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Title:Effects of Nutrients and Minerals on Growth and Detoxification in Phytophagous Insects
Author(s):Green, Ellen Samantha
Doctoral Committee Chair(s):Berenbaum, May R.
Department / Program:Entomology
Discipline:Entomology
Degree Granting Institution:University of Illinois at Urbana-Champaign
Degree:Ph.D.
Genre:Dissertation
Subject(s):Biology, Entomology
Abstract:The availability of plant primary metabolites such as proteins, sugars, vitamins, and minerals can affect the ability of phytophagous insects to utilize a hostplant. One way dietary deficiencies of these compounds may reduce insect performance is by affecting activities of detoxification enzymes, thereby altering susceptibility to host plant allelochemicals. In this study I examined the influence of antioxidant vitamins, minerals, and compounds that affect mineral bioavailability on performance and detoxification in phytophagous insects exposed to prooxidant secondary chemicals. In Trichoplusia ni, a generalist herbivore, vitamin A ameliorates phototoxicity caused by ingesting citral, an insecticidal monoterpene. As an antioxidant, vitamin A may protect against UV-mediated citral damage by scavenging free radicals or quenching singlet oxygen. Vitamin C, a water-soluble antioxidant, had a negative impact on cytochrome P450-mediated metabolism of furanocoumarins in this insect when incorporated into an artificial diet. The mechanism of this inhibition remains unknown. In contrast, vitamin C had no effects on growth parameters or P450-based metabolism in Depressaria pastinacella, an oligophagous species restricted to members of the furanocoumarin-rich Apiaceae. Cytochrome P450 monooxygenases may be especially vulnerable to deficiencies in dietary iron because iron is a required component for normal P450 function. For D. pastinacella, an absence of dietary iron significantly reduced growth rate by approximately 60%, but had no effect on P450 function. That detoxificative metabolism is maintained, apparently at the expense of growth, indicates the importance of allelochemical detoxification in this species, even in the context of iron deficiency. Phytic acid, a mineral chelator present in developing seeds of the hostplants of this species, significantly reduced growth and inhibited P450 function, likely through a mechanism other than dietary iron chelation. In a fruit-feeding insect that frequently encounters large quantities of phytic acid (Heliothis virescens) and a generalist folivore that occasionally encounters phytic acid, ( Trichoplusia ni), phytic acid reduced growth and consumption rates, indicating an antifeedant effect. No differences in P450 metabolism of furanocoumarins were observed.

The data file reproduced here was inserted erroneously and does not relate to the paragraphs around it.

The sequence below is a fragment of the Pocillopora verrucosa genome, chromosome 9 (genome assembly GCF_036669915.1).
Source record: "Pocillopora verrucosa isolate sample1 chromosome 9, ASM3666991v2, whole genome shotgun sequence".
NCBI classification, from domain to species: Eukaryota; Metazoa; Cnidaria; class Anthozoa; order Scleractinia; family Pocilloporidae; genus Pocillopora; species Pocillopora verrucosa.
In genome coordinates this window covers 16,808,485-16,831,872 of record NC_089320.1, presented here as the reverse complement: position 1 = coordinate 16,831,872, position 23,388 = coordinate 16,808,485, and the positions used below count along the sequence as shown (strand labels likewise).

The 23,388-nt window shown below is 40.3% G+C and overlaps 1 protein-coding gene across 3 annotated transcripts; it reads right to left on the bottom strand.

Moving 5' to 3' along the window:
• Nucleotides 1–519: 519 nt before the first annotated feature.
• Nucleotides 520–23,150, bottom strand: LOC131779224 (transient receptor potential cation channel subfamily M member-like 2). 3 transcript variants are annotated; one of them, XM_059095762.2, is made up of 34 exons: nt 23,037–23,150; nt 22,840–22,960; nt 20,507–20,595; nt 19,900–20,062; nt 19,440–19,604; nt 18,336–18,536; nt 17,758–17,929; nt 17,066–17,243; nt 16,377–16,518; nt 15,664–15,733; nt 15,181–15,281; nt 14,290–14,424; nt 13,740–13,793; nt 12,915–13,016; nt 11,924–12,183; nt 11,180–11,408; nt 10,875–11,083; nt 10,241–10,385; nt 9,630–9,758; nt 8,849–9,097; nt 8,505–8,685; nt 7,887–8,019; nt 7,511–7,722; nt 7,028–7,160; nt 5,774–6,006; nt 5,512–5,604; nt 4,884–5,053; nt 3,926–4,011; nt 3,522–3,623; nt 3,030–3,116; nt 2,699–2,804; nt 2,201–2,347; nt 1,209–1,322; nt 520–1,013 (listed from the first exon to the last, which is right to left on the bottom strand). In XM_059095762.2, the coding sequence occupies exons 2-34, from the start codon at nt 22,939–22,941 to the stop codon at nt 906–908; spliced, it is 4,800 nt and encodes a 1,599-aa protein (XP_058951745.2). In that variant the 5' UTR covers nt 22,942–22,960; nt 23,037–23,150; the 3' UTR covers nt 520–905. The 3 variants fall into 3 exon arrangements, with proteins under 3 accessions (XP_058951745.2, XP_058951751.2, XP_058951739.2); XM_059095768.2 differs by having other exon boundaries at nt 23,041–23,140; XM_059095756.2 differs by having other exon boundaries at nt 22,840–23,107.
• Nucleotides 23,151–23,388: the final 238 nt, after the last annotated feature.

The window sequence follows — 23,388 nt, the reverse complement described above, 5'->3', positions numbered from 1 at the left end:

Issue Date:2000
Type:Text
Language:English
Description:75 p.
Thesis (Ph.D.)--University of Illinois at Urbana-Champaign, 2000.
URI:http://hdl.handle.net/2142/86485
Other Identifier(s):(MiAaPQ)AAI9990010
Date Available in IDEALS:2015-09-28
Date Deposited:2000


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